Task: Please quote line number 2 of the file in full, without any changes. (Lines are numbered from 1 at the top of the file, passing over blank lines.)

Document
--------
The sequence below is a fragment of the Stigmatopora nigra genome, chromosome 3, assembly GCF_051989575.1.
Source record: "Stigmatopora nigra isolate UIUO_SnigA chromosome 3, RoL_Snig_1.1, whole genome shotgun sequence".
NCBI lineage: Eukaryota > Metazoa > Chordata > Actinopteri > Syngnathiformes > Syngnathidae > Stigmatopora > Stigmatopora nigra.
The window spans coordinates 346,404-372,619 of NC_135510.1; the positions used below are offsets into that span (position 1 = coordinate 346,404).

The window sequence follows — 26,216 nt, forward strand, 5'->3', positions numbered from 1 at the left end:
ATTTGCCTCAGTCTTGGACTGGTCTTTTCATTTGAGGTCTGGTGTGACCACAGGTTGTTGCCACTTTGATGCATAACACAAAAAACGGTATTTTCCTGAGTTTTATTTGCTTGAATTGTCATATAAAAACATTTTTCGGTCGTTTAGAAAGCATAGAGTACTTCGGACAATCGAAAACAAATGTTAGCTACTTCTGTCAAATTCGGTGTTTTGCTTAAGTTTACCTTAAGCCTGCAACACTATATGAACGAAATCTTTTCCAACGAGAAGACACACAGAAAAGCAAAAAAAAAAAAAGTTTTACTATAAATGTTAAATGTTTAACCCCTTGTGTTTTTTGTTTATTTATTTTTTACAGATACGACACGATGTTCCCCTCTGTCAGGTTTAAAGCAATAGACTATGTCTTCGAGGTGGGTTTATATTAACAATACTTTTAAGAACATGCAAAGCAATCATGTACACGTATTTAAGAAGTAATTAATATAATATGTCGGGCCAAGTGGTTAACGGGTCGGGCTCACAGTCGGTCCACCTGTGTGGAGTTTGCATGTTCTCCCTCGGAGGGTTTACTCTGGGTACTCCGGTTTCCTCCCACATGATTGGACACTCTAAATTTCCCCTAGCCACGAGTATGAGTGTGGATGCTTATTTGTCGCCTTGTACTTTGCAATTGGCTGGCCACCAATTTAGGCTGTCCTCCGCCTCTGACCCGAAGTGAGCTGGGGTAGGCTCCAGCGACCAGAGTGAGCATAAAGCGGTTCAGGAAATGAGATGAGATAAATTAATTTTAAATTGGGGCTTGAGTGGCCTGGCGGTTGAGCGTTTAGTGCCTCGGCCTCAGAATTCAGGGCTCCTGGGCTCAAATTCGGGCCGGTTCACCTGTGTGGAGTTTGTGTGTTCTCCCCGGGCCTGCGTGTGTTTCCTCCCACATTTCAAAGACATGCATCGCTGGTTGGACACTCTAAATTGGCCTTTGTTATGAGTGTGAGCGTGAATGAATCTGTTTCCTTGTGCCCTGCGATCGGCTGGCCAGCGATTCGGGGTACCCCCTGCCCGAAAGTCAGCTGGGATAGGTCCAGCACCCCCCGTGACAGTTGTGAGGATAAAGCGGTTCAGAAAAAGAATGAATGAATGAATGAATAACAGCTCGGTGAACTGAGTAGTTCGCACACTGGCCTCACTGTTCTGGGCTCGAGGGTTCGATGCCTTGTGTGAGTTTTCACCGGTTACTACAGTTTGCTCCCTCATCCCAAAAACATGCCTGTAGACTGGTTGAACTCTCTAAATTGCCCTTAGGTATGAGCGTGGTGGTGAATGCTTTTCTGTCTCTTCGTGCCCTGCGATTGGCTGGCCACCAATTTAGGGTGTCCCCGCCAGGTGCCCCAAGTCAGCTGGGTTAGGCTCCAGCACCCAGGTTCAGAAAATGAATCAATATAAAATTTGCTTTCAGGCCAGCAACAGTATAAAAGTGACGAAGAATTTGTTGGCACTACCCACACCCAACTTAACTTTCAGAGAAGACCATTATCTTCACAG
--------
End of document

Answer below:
Source record: "Stigmatopora nigra isolate UIUO_SnigA chromosome 3, RoL_Snig_1.1, whole genome shotgun sequence".